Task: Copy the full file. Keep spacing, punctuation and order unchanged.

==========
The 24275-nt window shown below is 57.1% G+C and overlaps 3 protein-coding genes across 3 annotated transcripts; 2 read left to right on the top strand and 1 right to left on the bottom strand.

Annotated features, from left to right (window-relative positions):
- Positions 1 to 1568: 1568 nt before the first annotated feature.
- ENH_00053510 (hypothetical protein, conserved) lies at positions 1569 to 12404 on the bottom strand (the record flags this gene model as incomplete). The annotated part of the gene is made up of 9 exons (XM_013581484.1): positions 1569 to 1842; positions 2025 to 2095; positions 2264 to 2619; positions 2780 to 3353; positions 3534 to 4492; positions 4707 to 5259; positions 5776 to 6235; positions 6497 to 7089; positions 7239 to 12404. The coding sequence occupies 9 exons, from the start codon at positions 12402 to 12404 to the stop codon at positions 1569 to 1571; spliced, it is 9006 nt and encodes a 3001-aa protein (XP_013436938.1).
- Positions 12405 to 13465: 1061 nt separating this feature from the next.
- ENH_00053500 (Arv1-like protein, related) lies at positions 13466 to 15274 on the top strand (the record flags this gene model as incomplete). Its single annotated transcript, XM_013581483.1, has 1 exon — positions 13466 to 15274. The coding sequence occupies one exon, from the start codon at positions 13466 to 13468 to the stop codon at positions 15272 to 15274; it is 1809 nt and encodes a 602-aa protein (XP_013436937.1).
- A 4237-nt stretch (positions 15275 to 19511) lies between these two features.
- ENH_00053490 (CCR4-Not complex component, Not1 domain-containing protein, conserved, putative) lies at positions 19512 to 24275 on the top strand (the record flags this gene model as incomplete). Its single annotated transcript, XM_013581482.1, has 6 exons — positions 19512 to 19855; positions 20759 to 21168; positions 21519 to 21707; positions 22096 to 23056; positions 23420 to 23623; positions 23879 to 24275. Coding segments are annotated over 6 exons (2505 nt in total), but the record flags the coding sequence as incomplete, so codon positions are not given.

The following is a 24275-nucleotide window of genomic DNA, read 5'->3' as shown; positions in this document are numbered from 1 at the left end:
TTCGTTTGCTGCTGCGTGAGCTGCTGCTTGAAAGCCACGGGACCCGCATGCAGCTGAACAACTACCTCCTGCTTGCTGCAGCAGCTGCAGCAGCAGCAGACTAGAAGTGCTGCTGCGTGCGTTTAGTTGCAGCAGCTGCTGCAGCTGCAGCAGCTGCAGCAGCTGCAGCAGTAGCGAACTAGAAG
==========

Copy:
The 24275-nt window shown below is 57.1% G+C and overlaps 3 protein-coding genes across 3 annotated transcripts; 2 read left to right on the top strand and 1 right to left on the bottom strand.

Annotated features, from left to right (window-relative positions):
- Positions 1 to 1568: 1568 nt before the first annotated feature.
- ENH_00053510 (hypothetical protein, conserved) lies at positions 1569 to 12404 on the bottom strand (the record flags this gene model as incomplete). The annotated part of the gene is made up of 9 exons (XM_013581484.1): positions 1569 to 1842; positions 2025 to 2095; positions 2264 to 2619; positions 2780 to 3353; positions 3534 to 4492; positions 4707 to 5259; positions 5776 to 6235; positions 6497 to 7089; positions 7239 to 12404. The coding sequence occupies 9 exons, from the start codon at positions 12402 to 12404 to the stop codon at positions 1569 to 1571; spliced, it is 9006 nt and encodes a 3001-aa protein (XP_013436938.1).
- Positions 12405 to 13465: 1061 nt separating this feature from the next.
- ENH_00053500 (Arv1-like protein, related) lies at positions 13466 to 15274 on the top strand (the record flags this gene model as incomplete). Its single annotated transcript, XM_013581483.1, has 1 exon — positions 13466 to 15274. The coding sequence occupies one exon, from the start codon at positions 13466 to 13468 to the stop codon at positions 15272 to 15274; it is 1809 nt and encodes a 602-aa protein (XP_013436937.1).
- A 4237-nt stretch (positions 15275 to 19511) lies between these two features.
- ENH_00053490 (CCR4-Not complex component, Not1 domain-containing protein, conserved, putative) lies at positions 19512 to 24275 on the top strand (the record flags this gene model as incomplete). Its single annotated transcript, XM_013581482.1, has 6 exons — positions 19512 to 19855; positions 20759 to 21168; positions 21519 to 21707; positions 22096 to 23056; positions 23420 to 23623; positions 23879 to 24275. Coding segments are annotated over 6 exons (2505 nt in total), but the record flags the coding sequence as incomplete, so codon positions are not given.

The following is a 24275-nucleotide window of genomic DNA, read 5'->3' as shown; positions in this document are numbered from 1 at the left end:
TTCGTTTGCTGCTGCGTGAGCTGCTGCTTGAAAGCCACGGGACCCGCATGCAGCTGAACAACTACCTCCTGCTTGCTGCAGCAGCTGCAGCAGCAGCAGACTAGAAGTGCTGCTGCGTGCGTTTAGTTGCAGCAGCTGCTGCAGCTGCAGCAGCTGCAGCAGCTGCAGCAGTAGCGAACTAGAAG